Do horses eat meat? The quick and simple answer is no, they do not. But a one word answer doesn’t make a very interesting read, so let’s have a more in depth look at what horses eat and why.
What You'll Learn Today
Do Horses Eat Meat In The Wild?
Do horses eat meat in the wild? Not voluntarily, no. Horses are naturally vegetarian animals, so their digestion and general eating habits are set up to digest plant material rather than meat:
- In a carnivore’s stomach, the intestine is much shorter, allowing meat to be digested and excreted quickly, before it has a chance to rot. The insides of herbivores’ stomachs tend to stretch on and on, because plant matter takes a lot more time to digest and break down, thus releasing all the nutrients fully.
- Horse’s teeth are also not made for meet eating, being flat and designed for grinding, rather than sharp and pointed for tearing into flesh.
- Horses cannot vomit, so if they had ingested a nasty bit of meat that needed regurgitating it would cause them all sort of problems, unlike carnivores who can quickly and easily get rid of a bit of food if it is causing problems.
- Horses also do not have the sort of liver that is designed for removing the toxins associated with some meats.
Aren’t There Really Any Exceptions?
But why then, if horses are such strict vegetarians, will your horse sometimes try to sneak a bite of your burger if you’re eating next to him?
Why do you occasionally hear stories of horses killing small animals who venture into their pastures? And why, in some countries, are horses fed fish or animal products and manage to survive?
The first point: stealing your food. Your horse is your friend, there’s no doubt about that. And like some friends, they are curious and want to try what you’re eating – after all, you look like you’re enjoying it so why shouldn’t they?
A cheeky nip of a burger while you’re out at a show shouldn’t do too much harm, but remember that horses have very sensitive digestive systems so you shouldn’t make this a regular thing.
Horses have been known to take out rabbits, rats and other small creatures who roam around their fields, but they are not doing this for food, as a carnivore would.
Horses are herd creatures who will protect themselves and their friends using whatever means they have – hooves and teeth – and sometimes this means the death of the unwary animal who has strayed into the field.
You are very unlikely to see the horse feasting on the carcass afterwards though.
Examples From Iceland And Tibet
In Iceland, horses are fed salted fish during the cold winter months, to give them extra protein and fat and keep them healthy.
During Scott’s expedition to the Antarctic, the ponies who carried the packs and pulled the sleds were fed fish meal with their rations, for the same reason – in such inhospitable environments, it is hard to forage or carry enough fodder to keep horses healthy, so alternatives must be found.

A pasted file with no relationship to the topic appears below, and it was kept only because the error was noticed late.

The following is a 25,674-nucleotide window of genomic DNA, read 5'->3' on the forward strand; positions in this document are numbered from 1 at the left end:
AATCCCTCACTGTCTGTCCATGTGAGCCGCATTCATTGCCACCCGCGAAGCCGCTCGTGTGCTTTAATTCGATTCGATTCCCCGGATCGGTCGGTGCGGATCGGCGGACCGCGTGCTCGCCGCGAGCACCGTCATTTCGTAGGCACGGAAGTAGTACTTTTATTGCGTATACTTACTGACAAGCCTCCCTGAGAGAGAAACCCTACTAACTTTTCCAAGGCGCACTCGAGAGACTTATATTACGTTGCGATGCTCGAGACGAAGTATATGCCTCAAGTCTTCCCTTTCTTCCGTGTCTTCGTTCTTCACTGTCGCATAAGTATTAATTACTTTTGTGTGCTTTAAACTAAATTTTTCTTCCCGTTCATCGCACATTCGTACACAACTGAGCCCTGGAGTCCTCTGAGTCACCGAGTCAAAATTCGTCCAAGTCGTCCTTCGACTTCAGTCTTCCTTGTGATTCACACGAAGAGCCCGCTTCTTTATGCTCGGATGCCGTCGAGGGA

In the case of the salted fish-eaters, it may well be the salt that the horses like, rather than the fish itself.
Tibetan horses are fed a mixture of blood and grain, again because the climate is harsh and finding enough food, specifically protein, can be very hard.
These horses do continue to thrive on this diet, but it is not the eating of meat, as such – mainly fish, and blood is not actually flesh, so it can impart goodness without some of the associated digestive issues.
Frequently Asked Questions
A horse who eats strange, non-nutritive things may be said to have a condition known as pica. This is a condition that crosses species barriers and is even present in humans. It is more often found in youngsters than adults.
Horses may eat some unusual things, such as dirt, because of nutritional deficiencies. Pregnancy may spur pica. Severe hunger can also cause unusual eating habits, such as chewing on wood or eating tree bark. Boredom may also cause this kind of destructive eating habit which often morphs into the self-destructive behavior, cribbing.
Eating dirt (geophagia) can be quite harmful to horses if the soil contains a great deal of sand. Sand collects in the intestines and can cause diarrhea and colic.
Manure eating (coprophagy) allows very young foals to take in protozoa and bacteria that are needed for proper digestion. The microbes a foal consumes in its mother’s manure assist in the digestion of fiber.
Horses who are starving will eat manure out of desperation. Horses who have too little protein in their diets may also eat manure in an attempt to glean more protein than they are being given.
Do horses eat meat? Some have been known to. But should they? Definitely not. Horses may eat meat if it tastes good; much of the meat we consume is loaded with salt and sometimes sugar, which may make it more palatable to them.
You may also find a horse who is often hand fed is more willing to take food from your hand, because he expects it to be a treat or something he’s used to, but he probably wouldn’t spit something out just because it was meat.
Horses that do eat meat will never seek it out and choose to eat it (apart from that swipe at your ham sandwich, of course). Meat products that are fed to horses are usually well disguised – for example, products designed to strengthen hooves can include gelatin and bone meal, and the fish products are so loaded with salt that it could be argued that this is what the horse is seeking.
Horses can and sometimes do eat meat, but they really shouldn’t. Despite ancient myths telling of “man eating horses”, their systems are just not set up for carnivorous behavior, and excessive consumption of meat can cause them real problems. Stick to grass, hay and decent bucket food to keep your horse in tip top health.